It's cool now – as its chances of an Oscar concretise – to have a dig at Beasts of the Southern Wild. To label Benh Zeitlin's vision of the bayou voyeuristic and vilify him as another example of a film-maker from the big city wallowing in America's backwaters. But to suggest that Beast is exploitative is to tie this masterful piece of magic realism too close to the real world. Zeitlin is showing us America beset by climate change, poverty and class segregation, but he's primarily showing us this world as built – out of nothing – by a five-year-old. This could be post-Katrina Louisiana. This could be the end of the world. The film won't tell you which, and in a sense it doesn't matter.
Chris Tookey of Mail Online wonders what a washout Beasts Of The Southern Wild is:
Verdict: The drivel runs through it Rating: No stars
Arriving here on a tsunami of enthusiastic acclaim is Beasts Of The Southern Wild, a film shot in Louisiana with non-professional actors.
It has won the Camera d’Or at Cannes and the Grand Jury Prize at Sundance Film Festival, and attracts five-star reviews wherever it goes.
It’s absolutely dreadful, but will appeal to the prejudices of anyone who found Terrence Malick’s The Tree Of Life a timeless masterpiece or David Gordon Green’s bore-athon George Washington life-affirming.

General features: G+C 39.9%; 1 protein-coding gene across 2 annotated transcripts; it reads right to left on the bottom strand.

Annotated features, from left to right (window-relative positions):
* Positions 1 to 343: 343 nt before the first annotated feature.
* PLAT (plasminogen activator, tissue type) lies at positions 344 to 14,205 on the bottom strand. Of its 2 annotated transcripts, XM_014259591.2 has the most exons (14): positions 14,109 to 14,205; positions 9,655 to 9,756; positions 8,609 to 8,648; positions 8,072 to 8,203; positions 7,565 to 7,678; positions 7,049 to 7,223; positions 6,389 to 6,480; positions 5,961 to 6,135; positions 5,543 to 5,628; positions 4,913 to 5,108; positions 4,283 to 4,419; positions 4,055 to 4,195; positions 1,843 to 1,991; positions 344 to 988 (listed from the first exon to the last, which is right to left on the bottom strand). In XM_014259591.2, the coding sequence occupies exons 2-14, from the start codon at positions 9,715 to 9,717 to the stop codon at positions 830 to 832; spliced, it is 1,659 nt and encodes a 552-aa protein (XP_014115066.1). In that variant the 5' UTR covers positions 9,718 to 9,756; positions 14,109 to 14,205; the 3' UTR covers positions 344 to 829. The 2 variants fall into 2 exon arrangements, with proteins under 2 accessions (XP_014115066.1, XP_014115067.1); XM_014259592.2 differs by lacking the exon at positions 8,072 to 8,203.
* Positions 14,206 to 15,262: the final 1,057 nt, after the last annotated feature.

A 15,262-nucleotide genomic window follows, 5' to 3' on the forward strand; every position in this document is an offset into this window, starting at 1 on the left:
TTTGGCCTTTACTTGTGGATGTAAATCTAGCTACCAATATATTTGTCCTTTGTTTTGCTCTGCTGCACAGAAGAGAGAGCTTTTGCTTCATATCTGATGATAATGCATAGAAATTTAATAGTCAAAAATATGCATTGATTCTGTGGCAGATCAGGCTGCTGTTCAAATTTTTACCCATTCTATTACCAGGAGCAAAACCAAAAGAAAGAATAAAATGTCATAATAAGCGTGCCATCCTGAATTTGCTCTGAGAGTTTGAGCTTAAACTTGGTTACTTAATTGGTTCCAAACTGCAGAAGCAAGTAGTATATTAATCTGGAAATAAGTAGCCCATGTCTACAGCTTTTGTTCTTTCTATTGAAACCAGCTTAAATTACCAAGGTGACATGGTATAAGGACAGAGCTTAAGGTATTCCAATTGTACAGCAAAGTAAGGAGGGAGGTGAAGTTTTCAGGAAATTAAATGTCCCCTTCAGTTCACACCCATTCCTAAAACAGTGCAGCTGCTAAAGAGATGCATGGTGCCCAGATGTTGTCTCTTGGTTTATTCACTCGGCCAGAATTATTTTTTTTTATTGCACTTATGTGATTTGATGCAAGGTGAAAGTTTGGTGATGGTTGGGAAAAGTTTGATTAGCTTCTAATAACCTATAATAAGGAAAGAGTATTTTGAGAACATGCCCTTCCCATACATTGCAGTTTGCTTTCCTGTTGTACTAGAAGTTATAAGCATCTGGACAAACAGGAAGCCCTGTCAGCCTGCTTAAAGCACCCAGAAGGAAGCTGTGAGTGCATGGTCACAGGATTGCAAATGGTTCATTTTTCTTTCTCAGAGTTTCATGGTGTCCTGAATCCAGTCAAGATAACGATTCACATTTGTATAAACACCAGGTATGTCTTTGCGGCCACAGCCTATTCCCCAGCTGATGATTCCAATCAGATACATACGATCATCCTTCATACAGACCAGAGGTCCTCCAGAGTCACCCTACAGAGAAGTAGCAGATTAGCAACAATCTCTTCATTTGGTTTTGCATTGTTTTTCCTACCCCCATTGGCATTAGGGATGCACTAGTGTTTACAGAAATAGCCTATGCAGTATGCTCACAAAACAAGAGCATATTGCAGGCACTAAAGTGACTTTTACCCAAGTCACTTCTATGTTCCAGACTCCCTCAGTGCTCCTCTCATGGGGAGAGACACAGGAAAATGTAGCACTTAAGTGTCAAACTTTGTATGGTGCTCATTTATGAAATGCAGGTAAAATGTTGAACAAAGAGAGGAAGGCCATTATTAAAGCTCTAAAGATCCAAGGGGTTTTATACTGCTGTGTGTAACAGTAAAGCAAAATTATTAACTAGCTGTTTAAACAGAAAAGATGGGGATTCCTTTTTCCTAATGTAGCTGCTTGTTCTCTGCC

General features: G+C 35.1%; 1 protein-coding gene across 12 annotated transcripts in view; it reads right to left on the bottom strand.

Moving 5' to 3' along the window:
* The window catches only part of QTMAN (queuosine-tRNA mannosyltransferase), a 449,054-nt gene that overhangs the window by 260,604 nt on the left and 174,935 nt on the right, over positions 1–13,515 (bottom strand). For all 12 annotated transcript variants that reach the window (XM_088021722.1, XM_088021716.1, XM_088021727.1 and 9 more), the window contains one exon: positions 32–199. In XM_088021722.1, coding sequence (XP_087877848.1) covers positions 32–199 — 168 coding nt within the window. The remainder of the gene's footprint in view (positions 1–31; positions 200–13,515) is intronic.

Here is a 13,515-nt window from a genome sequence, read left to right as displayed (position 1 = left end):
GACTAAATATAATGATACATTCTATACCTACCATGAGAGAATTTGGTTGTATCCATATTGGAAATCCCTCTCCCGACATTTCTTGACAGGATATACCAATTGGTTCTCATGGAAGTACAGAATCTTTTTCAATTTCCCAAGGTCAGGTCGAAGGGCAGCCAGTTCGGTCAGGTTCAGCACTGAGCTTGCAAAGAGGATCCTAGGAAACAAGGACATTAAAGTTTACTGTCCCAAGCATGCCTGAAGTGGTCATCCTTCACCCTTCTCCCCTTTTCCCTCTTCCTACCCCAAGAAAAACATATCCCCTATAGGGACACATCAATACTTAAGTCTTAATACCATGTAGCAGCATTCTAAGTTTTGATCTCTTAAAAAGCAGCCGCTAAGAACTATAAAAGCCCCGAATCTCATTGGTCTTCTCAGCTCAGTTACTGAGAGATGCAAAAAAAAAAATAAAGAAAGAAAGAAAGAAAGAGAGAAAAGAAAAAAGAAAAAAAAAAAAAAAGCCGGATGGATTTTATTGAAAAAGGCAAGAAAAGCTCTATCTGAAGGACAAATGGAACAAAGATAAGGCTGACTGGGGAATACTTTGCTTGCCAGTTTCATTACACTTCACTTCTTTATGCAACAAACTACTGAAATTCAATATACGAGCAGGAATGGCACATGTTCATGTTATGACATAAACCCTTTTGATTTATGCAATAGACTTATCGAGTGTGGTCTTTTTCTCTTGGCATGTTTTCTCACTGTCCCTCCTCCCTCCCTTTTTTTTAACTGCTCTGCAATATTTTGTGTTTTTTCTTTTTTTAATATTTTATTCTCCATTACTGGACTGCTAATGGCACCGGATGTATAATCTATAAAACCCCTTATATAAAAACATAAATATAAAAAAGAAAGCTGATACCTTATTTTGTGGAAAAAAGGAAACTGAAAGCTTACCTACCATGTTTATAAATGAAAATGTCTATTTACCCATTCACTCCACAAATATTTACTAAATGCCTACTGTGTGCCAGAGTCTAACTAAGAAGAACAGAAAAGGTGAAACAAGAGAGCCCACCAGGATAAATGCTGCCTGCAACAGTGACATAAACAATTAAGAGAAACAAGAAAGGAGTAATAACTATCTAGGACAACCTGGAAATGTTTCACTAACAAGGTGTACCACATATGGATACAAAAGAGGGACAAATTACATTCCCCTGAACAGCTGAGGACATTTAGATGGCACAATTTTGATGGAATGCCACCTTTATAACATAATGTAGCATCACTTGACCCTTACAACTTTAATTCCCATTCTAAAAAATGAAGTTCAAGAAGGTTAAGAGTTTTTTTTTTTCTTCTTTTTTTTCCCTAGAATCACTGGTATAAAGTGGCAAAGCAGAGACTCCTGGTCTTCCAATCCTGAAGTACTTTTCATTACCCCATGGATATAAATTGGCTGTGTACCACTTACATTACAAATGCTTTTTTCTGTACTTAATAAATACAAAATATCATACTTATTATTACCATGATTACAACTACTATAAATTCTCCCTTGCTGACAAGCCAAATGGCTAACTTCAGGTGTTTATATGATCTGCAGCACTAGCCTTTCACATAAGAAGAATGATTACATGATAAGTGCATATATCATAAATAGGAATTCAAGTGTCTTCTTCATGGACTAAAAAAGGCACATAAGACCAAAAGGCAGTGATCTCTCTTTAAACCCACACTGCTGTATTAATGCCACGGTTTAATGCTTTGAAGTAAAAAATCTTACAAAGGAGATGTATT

Writes Philip French in The Observer:
There have been a number of movies dealing with the gulf coast of Louisiana after the disaster of hurricane Katrina, the most notable being Spike Lee's four-hour documentary When the Levees Broke made in 2006, and the oddest being Werner Herzog's cop movie, The Bad Lieutenant: Port of Call New Orleans, three years later. The setting apart, neither has much in common with the low-budget independent production Beasts of the Southern Wild, a fable set in a remote corner of the bayou where a mixed-race community of eccentrics live on floating huts or primitive houses raised on stilts. They get around on improvised boats and share their homes with the domestic animals they feed off. The central character is the six-year-old Hushpuppy who lives with her ailing father Wink, a hard-drinking fisherman. Everything is filtered through her wondering mind, and she acts as a precocious, puzzled commentator.
An eloquent, apocalyptical schoolmistress, who teaches all the local kids in the one-room schoolhouse, has fed her ideas about the interdependence of everything in the world and the imminent possibility of radical change in the environment through global warming. In a tale where stark realism, surrealism and dream intermingle, she survives the Noah-like deluge, is forcibly taken in by well-meaning doctors and social workers, and escapes to recover her old life and take off on a journey in search of her mother.
Director Benh Zeitlin's debut, which won the Camera d’Or at Cannes festival, plunges into magic realism with unmissable results, writes Tim Robey in The Telegraph: